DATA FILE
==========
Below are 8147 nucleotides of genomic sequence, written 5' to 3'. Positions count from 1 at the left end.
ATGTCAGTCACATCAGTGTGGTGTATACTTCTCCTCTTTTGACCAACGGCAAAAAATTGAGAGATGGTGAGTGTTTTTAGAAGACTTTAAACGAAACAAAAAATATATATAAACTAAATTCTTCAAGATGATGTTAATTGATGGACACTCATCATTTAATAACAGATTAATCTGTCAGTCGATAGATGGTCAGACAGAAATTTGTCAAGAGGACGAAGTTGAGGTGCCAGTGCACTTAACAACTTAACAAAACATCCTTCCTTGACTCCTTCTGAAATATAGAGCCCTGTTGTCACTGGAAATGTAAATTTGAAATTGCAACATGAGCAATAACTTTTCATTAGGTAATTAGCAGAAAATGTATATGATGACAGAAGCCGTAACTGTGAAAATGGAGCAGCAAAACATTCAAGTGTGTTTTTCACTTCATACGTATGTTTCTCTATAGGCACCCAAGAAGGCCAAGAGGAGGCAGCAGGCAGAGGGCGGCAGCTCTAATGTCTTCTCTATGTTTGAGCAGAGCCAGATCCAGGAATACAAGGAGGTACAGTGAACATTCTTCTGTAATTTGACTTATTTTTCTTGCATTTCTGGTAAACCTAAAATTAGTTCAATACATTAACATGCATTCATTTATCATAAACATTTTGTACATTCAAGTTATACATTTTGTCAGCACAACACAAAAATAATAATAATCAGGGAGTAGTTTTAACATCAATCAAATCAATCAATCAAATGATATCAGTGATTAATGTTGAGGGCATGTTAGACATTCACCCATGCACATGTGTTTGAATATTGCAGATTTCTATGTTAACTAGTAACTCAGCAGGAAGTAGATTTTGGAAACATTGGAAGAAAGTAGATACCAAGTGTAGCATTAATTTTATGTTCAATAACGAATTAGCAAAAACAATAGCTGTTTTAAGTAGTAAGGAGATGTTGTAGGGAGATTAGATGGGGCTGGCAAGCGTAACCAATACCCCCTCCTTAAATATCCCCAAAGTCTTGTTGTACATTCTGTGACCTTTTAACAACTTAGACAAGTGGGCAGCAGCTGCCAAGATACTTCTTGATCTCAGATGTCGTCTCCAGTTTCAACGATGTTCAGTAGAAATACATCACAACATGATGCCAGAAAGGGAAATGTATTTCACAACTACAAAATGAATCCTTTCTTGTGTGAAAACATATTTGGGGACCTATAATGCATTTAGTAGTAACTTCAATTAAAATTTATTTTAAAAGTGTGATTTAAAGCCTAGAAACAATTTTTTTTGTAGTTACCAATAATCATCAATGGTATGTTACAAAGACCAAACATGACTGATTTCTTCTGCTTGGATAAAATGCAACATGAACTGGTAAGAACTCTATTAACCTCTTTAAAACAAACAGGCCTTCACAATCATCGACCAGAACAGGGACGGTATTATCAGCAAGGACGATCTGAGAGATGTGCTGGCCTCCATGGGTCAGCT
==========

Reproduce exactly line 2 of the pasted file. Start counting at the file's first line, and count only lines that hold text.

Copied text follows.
ATGTCAGTCACATCAGTGTGGTGTATACTTCTCCTCTTTTGACCAACGGCAAAAAATTGAGAGATGGTGAGTGTTTTTAGAAGACTTTAAACGAAACAAAAAATATATATAAACTAAATTCTTCAAGATGATGTTAATTGATGGACACTCATCATTTAATAACAGATTAATCTGTCAGTCGATAGATGGTCAGACAGAAATTTGTCAAGAGGACGAAGTTGAGGTGCCAGTGCACTTAACAACTTAACAAAACATCCTTCCTTGACTCCTTCTGAAATATAGAGCCCTGTTGTCACTGGAAATGTAAATTTGAAATTGCAACATGAGCAATAACTTTTCATTAGGTAATTAGCAGAAAATGTATATGATGACAGAAGCCGTAACTGTGAAAATGGAGCAGCAAAACATTCAAGTGTGTTTTTCACTTCATACGTATGTTTCTCTATAGGCACCCAAGAAGGCCAAGAGGAGGCAGCAGGCAGAGGGCGGCAGCTCTAATGTCTTCTCTATGTTTGAGCAGAGCCAGATCCAGGAATACAAGGAGGTACAGTGAACATTCTTCTGTAATTTGACTTATTTTTCTTGCATTTCTGGTAAACCTAAAATTAGTTCAATACATTAACATGCATTCATTTATCATAAACATTTTGTACATTCAAGTTATACATTTTGTCAGCACAACACAAAAATAATAATAATCAGGGAGTAGTTTTAACATCAATCAAATCAATCAATCAAATGATATCAGTGATTAATGTTGAGGGCATGTTAGACATTCACCCATGCACATGTGTTTGAATATTGCAGATTTCTATGTTAACTAGTAACTCAGCAGGAAGTAGATTTTGGAAACATTGGAAGAAAGTAGATACCAAGTGTAGCATTAATTTTATGTTCAATAACGAATTAGCAAAAACAATAGCTGTTTTAAGTAGTAAGGAGATGTTGTAGGGAGATTAGATGGGGCTGGCAAGCGTAACCAATACCCCCTCCTTAAATATCCCCAAAGTCTTGTTGTACATTCTGTGACCTTTTAACAACTTAGACAAGTGGGCAGCAGCTGCCAAGATACTTCTTGATCTCAGATGTCGTCTCCAGTTTCAACGATGTTCAGTAGAAATACATCACAACATGATGCCAGAAAGGGAAATGTATTTCACAACTACAAAATGAATCCTTTCTTGTGTGAAAACATATTTGGGGACCTATAATGCATTTAGTAGTAACTTCAATTAAAATTTATTTTAAAAGTGTGATTTAAAGCCTAGAAACAATTTTTTTTGTAGTTACCAATAATCATCAATGGTATGTTACAAAGACCAAACATGACTGATTTCTTCTGCTTGGATAAAATGCAACATGAACTGGTAAGAACTCTATTAACCTCTTTAAAACAAACAGGCCTTCACAATCATCGACCAGAACAGGGACGGTATTATCAGCAAGGACGATCTGAGAGATGTGCTGGCCTCCATGGGTCAGCT